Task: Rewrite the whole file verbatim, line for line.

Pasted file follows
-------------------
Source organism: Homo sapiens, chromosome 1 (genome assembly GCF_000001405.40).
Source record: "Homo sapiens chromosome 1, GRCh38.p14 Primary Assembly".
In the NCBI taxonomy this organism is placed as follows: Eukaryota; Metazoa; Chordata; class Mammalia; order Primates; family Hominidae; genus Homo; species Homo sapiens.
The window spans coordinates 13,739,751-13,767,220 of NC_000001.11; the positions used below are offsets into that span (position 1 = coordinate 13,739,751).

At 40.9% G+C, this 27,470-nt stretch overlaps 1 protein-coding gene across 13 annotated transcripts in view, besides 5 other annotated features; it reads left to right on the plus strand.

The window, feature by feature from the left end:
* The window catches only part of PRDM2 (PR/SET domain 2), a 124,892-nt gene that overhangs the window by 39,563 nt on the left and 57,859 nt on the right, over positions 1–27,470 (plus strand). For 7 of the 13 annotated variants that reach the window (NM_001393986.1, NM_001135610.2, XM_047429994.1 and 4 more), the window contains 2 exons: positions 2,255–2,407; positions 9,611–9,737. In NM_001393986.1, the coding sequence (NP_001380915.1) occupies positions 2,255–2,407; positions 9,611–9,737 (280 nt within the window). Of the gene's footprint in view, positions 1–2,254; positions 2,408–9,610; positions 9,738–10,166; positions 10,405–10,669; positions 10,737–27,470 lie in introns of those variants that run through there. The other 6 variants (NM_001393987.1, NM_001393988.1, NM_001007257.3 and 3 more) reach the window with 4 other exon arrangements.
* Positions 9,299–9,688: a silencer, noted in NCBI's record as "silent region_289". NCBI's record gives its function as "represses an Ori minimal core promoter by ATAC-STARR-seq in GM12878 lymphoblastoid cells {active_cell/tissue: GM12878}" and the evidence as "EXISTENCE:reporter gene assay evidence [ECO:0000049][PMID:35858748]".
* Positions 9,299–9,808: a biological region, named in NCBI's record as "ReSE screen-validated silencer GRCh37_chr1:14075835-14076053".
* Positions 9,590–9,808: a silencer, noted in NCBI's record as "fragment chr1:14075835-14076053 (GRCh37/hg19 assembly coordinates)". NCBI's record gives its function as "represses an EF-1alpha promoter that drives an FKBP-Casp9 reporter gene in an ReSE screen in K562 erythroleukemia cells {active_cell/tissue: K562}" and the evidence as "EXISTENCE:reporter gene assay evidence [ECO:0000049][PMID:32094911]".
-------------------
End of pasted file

Source organism: Homo sapiens, chromosome 1 (genome assembly GCF_000001405.40).
Source record: "Homo sapiens chromosome 1, GRCh38.p14 Primary Assembly".
In the NCBI taxonomy this organism is placed as follows: Eukaryota; Metazoa; Chordata; class Mammalia; order Primates; family Hominidae; genus Homo; species Homo sapiens.
The window spans coordinates 13,739,751-13,767,220 of NC_000001.11; the positions used below are offsets into that span (position 1 = coordinate 13,739,751).

At 40.9% G+C, this 27,470-nt stretch overlaps 1 protein-coding gene across 13 annotated transcripts in view, besides 5 other annotated features; it reads left to right on the plus strand.

The window, feature by feature from the left end:
* The window catches only part of PRDM2 (PR/SET domain 2), a 124,892-nt gene that overhangs the window by 39,563 nt on the left and 57,859 nt on the right, over positions 1–27,470 (plus strand). For 7 of the 13 annotated variants that reach the window (NM_001393986.1, NM_001135610.2, XM_047429994.1 and 4 more), the window contains 2 exons: positions 2,255–2,407; positions 9,611–9,737. In NM_001393986.1, the coding sequence (NP_001380915.1) occupies positions 2,255–2,407; positions 9,611–9,737 (280 nt within the window). Of the gene's footprint in view, positions 1–2,254; positions 2,408–9,610; positions 9,738–10,166; positions 10,405–10,669; positions 10,737–27,470 lie in introns of those variants that run through there. The other 6 variants (NM_001393987.1, NM_001393988.1, NM_001007257.3 and 3 more) reach the window with 4 other exon arrangements.
* Positions 9,299–9,688: a silencer, noted in NCBI's record as "silent region_289". NCBI's record gives its function as "represses an Ori minimal core promoter by ATAC-STARR-seq in GM12878 lymphoblastoid cells {active_cell/tissue: GM12878}" and the evidence as "EXISTENCE:reporter gene assay evidence [ECO:0000049][PMID:35858748]".
* Positions 9,299–9,808: a biological region, named in NCBI's record as "ReSE screen-validated silencer GRCh37_chr1:14075835-14076053".
* Positions 9,590–9,808: a silencer, noted in NCBI's record as "fragment chr1:14075835-14076053 (GRCh37/hg19 assembly coordinates)". NCBI's record gives its function as "represses an EF-1alpha promoter that drives an FKBP-Casp9 reporter gene in an ReSE screen in K562 erythroleukemia cells {active_cell/tissue: K562}" and the evidence as "EXISTENCE:reporter gene assay evidence [ECO:0000049][PMID:32094911]".